Ke thabile ho khutile toropong le lapang ea ka,
Often times I reflect upon the where and what service was for me in the immediate year prior. I remember October of last year quite vividly. I had just been introduced to principal and fellow colleagues at Thaba Tseka High School. My Sesotho comprehension was proving to be a key ingredient for deep integration into the village of Thaba Tseka, and I was well on the way to laying the foundation of everything else that was to come. Fast forward one year. Save for a brief interruption due to security concerns and now I couldn’t be more satisfied with how everything has panned out.
HIV education has been an objective that has eluded my service so far. Not really sure how to approach a health subject such as this, I began to look at the vast amount of resources available to volunteers through Peace Corps, PEPFAR, and UNICEF. They seemed well and good, but none really fit into the style of teaching I’ve become accustomed to in this culture. Development work is already hard enough… teaching about private matters to children in a respectful and sympathetic manner demonstrated to be an entirely new challenge.
One thing that seems to be common for children and young adults across the world is their love for media entertainment. This is way when I came across the movie Inside Story, I became instantly intrigued. A most exciting method of education is to intertwine health knowledge within a well-produced movie plot. This particular movie is about a rising football star who’s risky sexual behavior leads to the contraction of HIV and nearly costs him is career. He’s able to overcome the challenge through various realizations and support, and this is the exact message we are trying to get across to the youth here in Lesotho. What a perfect formula. Relatable and entertaining content with subtle, yet effective, life skills education embedded within.
One of the available resources available at my nearly abandoned and defunded site (Matheko) is a very large auditorium. The idea is to show monthly screenings of educational movies, starting with the aforementioned flick Inside Story. The high school owns a projector and screen, so that’s covered. The venue has plastic chairs so that’s sorted as well. The only thing needed would be loud speakers. With the local affinity for dance music that shouldn’t be a challenge at all. Getting youth to show up will be simple as well. Advertising at the school of 700 will surely bring them in. And to ensure attendance, I plan to offer refreshments in the line of popcorn and juice from concentrate. Each session is expected to cost about $50. A development project is only successful if it can be sustainable, so after establishing the ebb and flow of the screenings, a small $1 entrance fee for people 12+ years would allow for cyclic screenings.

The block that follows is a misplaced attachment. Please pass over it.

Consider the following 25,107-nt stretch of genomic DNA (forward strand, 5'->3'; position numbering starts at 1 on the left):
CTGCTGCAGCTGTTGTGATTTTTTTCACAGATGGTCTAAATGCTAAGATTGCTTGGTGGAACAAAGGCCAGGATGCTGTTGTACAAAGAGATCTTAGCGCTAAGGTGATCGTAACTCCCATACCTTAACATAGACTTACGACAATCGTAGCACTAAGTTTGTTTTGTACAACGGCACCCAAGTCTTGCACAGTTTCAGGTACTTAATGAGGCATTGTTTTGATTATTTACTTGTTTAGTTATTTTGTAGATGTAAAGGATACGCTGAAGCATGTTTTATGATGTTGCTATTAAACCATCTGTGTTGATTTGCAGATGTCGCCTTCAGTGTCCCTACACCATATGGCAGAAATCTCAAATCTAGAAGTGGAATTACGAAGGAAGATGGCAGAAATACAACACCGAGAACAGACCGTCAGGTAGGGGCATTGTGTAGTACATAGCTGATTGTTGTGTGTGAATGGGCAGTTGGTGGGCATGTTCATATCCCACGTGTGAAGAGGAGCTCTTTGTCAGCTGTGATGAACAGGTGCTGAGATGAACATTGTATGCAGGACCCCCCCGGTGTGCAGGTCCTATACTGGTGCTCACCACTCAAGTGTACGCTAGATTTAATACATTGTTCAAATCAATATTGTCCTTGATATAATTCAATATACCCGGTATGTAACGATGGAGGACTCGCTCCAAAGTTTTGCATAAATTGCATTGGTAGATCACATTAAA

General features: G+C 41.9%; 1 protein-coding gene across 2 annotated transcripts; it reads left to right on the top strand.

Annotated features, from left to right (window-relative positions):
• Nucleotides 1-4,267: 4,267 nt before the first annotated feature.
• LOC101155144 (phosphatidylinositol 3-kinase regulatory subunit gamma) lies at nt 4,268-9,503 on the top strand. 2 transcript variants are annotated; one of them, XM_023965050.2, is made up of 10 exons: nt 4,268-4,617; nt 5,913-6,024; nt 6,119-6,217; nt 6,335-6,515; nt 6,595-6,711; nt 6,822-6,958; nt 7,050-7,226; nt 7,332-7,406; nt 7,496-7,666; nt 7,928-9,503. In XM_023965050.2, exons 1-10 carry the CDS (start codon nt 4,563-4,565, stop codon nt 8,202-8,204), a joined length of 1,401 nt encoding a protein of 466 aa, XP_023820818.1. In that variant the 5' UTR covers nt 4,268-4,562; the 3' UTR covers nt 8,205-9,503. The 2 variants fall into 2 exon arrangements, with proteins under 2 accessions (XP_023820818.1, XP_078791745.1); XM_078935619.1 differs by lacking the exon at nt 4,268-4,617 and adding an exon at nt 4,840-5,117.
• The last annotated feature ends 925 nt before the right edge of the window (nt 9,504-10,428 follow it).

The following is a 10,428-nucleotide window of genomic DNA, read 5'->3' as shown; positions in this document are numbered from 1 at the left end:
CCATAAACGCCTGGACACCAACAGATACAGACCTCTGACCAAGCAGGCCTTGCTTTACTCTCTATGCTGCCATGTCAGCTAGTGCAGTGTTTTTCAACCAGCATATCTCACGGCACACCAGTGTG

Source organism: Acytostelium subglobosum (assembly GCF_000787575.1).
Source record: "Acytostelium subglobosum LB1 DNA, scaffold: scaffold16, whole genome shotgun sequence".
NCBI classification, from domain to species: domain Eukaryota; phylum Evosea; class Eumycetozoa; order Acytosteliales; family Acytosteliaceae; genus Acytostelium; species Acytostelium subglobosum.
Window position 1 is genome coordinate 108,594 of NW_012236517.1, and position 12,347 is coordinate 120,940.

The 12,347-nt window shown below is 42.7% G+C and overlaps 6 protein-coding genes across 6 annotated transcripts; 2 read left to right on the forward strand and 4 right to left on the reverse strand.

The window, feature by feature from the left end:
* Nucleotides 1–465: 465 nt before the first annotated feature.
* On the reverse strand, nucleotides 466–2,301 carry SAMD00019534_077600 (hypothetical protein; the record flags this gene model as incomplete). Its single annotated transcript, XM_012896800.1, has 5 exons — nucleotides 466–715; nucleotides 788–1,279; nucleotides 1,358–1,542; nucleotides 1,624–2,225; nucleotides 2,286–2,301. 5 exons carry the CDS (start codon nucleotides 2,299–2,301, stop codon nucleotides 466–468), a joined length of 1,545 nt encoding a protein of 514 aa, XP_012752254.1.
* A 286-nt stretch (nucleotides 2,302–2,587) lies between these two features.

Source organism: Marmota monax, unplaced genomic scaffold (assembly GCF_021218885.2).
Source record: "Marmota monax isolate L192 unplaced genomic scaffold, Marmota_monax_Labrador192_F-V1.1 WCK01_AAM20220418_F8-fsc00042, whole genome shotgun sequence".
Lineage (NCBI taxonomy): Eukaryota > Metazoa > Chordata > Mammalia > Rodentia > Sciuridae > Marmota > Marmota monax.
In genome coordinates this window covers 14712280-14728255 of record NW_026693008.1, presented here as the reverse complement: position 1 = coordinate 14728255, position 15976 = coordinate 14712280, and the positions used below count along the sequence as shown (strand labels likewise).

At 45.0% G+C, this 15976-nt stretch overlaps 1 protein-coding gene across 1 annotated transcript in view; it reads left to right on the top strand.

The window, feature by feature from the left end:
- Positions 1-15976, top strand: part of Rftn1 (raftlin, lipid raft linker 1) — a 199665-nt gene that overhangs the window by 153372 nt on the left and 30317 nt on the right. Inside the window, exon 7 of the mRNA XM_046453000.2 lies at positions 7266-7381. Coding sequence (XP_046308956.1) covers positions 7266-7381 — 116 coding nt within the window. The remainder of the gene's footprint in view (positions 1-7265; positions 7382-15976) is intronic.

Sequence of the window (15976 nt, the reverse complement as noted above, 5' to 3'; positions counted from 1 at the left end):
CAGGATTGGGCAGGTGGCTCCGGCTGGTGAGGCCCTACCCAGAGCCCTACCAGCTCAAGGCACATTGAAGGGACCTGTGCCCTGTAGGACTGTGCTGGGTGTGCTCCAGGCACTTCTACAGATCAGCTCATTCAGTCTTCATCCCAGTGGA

Thanks to a wonderfully generous donation from my brothers in the St. Mary of Vernon Mens Club, this project is fully in the works and just about ready for action. I’d like to offer my most sincere thanks to them for their continued philanthropy. With the students out for Summer/Christmas holiday, the first showing will come January after they return. Needless to say, my colleagues and I are very excited for this opportunity at a new approach to life skills education!
LDF Jazz Band Concert
The Lesotho Defence Force jazz band made played their annual show in Thaba Tseka on October 26th. Last year’s event was a blast filled with different styles of local live music, the featured LDF Jazz Band, and lots of dancing. This year’s show lived up to last year’s precedent. Ballroom dancing, Famu (genre) music, jazz, and refreshments were the highlights. During my time here I’ve embraced the local dance. It’s fun seizure-esque style groove that involves a lot of shoulder-jerking. Getting up in front of the crowd is always a delight… and spectacle. The Basotho are shocked to see a foreigner knowing the precise moves of what I call the Shepard Groove (jiva joa loka molisana). The Jazz band even let me get on the drums for a minute to jam alongside them. Overall it was another memorable night here in the Mountain Kingdom.
Here’s a short video compilation of the various acts:
– – https://www.youtube.com/watch?v=RnO8_aUQnOk
I’m sad to announce retirement from ever performing the worm again. It’s been my go-to dance move since 8th grade but busting it out recently has become increasing painful. It was a good run and I’m delighted the final act was in front of 100 enamored Basotho.
Until next time, salang hantle!